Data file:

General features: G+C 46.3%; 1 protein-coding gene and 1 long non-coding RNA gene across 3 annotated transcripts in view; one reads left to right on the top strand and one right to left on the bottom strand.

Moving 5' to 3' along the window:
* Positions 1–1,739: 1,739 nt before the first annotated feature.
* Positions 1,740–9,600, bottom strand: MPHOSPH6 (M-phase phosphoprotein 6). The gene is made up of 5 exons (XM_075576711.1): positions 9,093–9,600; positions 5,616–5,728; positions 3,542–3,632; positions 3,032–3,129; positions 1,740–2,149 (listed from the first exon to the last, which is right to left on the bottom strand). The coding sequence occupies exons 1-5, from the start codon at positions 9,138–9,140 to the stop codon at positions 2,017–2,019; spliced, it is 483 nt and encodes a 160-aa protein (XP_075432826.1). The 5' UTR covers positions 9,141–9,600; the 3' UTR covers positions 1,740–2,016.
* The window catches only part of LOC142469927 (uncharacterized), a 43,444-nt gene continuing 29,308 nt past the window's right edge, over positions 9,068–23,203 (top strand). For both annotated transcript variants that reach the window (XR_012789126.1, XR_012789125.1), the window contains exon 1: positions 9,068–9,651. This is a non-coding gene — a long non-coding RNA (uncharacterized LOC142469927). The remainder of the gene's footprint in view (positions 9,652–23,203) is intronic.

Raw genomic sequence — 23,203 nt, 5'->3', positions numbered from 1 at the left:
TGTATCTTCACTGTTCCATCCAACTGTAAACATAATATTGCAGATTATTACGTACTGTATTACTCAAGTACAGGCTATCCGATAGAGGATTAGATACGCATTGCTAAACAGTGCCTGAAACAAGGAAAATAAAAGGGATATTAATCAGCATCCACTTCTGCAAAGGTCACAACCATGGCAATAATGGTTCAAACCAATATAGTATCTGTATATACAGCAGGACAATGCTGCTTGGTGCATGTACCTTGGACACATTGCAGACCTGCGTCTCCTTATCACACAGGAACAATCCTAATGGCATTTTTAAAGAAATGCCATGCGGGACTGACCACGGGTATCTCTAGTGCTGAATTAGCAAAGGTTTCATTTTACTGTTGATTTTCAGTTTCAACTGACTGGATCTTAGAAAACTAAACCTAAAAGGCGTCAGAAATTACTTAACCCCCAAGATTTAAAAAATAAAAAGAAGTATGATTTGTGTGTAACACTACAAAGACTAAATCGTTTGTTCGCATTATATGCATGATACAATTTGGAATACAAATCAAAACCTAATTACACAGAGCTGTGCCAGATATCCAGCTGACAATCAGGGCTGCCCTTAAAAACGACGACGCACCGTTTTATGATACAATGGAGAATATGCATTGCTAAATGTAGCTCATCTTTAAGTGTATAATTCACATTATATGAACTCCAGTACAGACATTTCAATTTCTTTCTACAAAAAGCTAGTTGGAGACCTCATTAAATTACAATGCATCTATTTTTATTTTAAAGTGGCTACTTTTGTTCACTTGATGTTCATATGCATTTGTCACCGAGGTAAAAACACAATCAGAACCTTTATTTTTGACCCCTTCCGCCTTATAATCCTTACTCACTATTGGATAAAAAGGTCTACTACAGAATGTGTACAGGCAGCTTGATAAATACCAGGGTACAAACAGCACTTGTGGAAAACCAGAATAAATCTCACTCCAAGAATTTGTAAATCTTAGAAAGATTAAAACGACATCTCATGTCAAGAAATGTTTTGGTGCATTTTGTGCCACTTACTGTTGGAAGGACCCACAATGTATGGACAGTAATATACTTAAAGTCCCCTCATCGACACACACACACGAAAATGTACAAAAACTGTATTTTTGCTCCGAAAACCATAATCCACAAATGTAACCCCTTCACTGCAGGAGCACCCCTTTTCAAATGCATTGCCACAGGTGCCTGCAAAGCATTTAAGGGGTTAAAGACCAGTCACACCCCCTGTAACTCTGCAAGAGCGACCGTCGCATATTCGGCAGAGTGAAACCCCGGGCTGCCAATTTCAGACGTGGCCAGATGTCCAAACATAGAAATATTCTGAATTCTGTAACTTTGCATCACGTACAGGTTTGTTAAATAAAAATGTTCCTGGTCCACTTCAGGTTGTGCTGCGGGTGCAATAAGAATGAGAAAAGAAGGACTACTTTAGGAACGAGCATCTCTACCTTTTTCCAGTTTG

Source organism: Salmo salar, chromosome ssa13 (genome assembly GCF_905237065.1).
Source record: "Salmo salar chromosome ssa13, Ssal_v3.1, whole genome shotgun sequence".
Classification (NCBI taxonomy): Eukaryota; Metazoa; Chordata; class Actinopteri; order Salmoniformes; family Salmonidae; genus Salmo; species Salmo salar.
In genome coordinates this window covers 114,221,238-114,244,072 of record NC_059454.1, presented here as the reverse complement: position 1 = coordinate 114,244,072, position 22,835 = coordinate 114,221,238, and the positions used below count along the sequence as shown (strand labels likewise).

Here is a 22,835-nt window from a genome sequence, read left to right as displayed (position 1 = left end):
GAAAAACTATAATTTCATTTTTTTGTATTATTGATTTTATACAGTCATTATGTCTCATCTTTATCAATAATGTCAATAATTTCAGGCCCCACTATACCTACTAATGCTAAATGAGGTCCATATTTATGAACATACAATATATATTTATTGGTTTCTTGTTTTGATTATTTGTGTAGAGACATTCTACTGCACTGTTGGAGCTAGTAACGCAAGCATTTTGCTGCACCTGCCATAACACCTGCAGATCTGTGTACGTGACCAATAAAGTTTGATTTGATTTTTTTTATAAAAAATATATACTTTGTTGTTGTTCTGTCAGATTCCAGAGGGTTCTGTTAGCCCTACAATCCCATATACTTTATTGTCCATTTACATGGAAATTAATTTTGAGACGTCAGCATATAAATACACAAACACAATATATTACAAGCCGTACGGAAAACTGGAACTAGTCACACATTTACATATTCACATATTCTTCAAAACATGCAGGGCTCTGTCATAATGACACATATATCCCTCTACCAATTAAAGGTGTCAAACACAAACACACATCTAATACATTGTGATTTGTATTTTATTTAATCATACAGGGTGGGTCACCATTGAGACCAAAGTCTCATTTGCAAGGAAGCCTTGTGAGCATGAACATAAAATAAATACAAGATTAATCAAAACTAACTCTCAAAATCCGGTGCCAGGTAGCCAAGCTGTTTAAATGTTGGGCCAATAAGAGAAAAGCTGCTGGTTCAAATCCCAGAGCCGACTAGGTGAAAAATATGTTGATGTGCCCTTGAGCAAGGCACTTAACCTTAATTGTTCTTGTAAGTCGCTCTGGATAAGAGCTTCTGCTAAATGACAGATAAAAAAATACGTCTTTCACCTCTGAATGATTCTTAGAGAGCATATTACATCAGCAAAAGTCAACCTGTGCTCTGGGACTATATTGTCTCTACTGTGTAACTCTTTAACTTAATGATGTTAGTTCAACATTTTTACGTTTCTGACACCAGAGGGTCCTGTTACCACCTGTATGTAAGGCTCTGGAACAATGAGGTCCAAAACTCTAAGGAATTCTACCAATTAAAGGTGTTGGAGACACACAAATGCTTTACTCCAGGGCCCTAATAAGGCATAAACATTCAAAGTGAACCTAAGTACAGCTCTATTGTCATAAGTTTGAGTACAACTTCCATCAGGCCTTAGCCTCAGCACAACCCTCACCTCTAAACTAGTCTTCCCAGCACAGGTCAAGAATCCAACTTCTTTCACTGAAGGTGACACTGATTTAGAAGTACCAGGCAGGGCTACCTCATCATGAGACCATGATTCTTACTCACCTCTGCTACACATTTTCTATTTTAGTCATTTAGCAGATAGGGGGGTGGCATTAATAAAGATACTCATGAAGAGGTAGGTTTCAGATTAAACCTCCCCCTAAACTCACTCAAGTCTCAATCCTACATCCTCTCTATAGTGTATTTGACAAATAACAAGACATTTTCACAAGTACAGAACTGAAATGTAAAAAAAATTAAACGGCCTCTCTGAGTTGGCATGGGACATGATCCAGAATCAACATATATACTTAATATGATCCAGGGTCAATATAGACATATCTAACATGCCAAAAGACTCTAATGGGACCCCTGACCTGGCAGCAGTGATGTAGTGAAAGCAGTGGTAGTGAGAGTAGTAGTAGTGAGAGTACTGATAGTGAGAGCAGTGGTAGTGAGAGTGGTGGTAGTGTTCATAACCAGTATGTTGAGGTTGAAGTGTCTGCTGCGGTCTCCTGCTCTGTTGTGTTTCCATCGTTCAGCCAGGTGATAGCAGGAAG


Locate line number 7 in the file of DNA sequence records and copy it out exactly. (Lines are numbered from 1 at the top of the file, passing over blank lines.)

TGTATCTTCACTGTTCCATCCAACTGTAAACATAATATTGCAGATTATTACGTACTGTATTACTCAAGTACAGGCTATCCGATAGAGGATTAGATACGCATTGCTAAACAGTGCCTGAAACAAGGAAAATAAAAGGGATATTAATCAGCATCCACTTCTGCAAAGGTCACAACCATGGCAATAATGGTTCAAACCAATATAGTATCTGTATATACAGCAGGACAATGCTGCTTGGTGCATGTACCTTGGACACATTGCAGACCTGCGTCTCCTTATCACACAGGAACAATCCTAATGGCATTTTTAAAGAAATGCCATGCGGGACTGACCACGGGTATCTCTAGTGCTGAATTAGCAAAGGTTTCATTTTACTGTTGATTTTCAGTTTCAACTGACTGGATCTTAGAAAACTAAACCTAAAAGGCGTCAGAAATTACTTAACCCCCAAGATTTAAAAAATAAAAAGAAGTATGATTTGTGTGTAACACTACAAAGACTAAATCGTTTGTTCGCATTATATGCATGATACAATTTGGAATACAAATCAAAACCTAATTACACAGAGCTGTGCCAGATATCCAGCTGACAATCAGGGCTGCCCTTAAAAACGACGACGCACCGTTTTATGATACAATGGAGAATATGCATTGCTAAATGTAGCTCATCTTTAAGTGTATAATTCACATTATATGAACTCCAGTACAGACATTTCAATTTCTTTCTACAAAAAGCTAGTTGGAGACCTCATTAAATTACAATGCATCTATTTTTATTTTAAAGTGGCTACTTTTGTTCACTTGATGTTCATATGCATTTGTCACCGAGGTAAAAACACAATCAGAACCTTTATTTTTGACCCCTTCCGCCTTATAATCCTTACTCACTATTGGATAAAAAGGTCTACTACAGAATGTGTACAGGCAGCTTGATAAATACCAGGGTACAAACAGCACTTGTGGAAAACCAGAATAAATCTCACTCCAAGAATTTGTAAATCTTAGAAAGATTAAAACGACATCTCATGTCAAGAAATGTTTTGGTGCATTTTGTGCCACTTACTGTTGGAAGGACCCACAATGTATGGACAGTAATATACTTAAAGTCCCCTCATCGACACACACACACGAAAATGTACAAAAACTGTATTTTTGCTCCGAAAACCATAATCCACAAATGTAACCCCTTCACTGCAGGAGCACCCCTTTTCAAATGCATTGCCACAGGTGCCTGCAAAGCATTTAAGGGGTTAAAGACCAGTCACACCCCCTGTAACTCTGCAAGAGCGACCGTCGCATATTCGGCAGAGTGAAACCCCGGGCTGCCAATTTCAGACGTGGCCAGATGTCCAAACATAGAAATATTCTGAATTCTGTAACTTTGCATCACGTACAGGTTTGTTAAATAAAAATGTTCCTGGTCCACTTCAGGTTGTGCTGCGGGTGCAATAAGAATGAGAAAAGAAGGACTACTTTAGGAACGAGCATCTCTACCTTTTTCCAGTTTG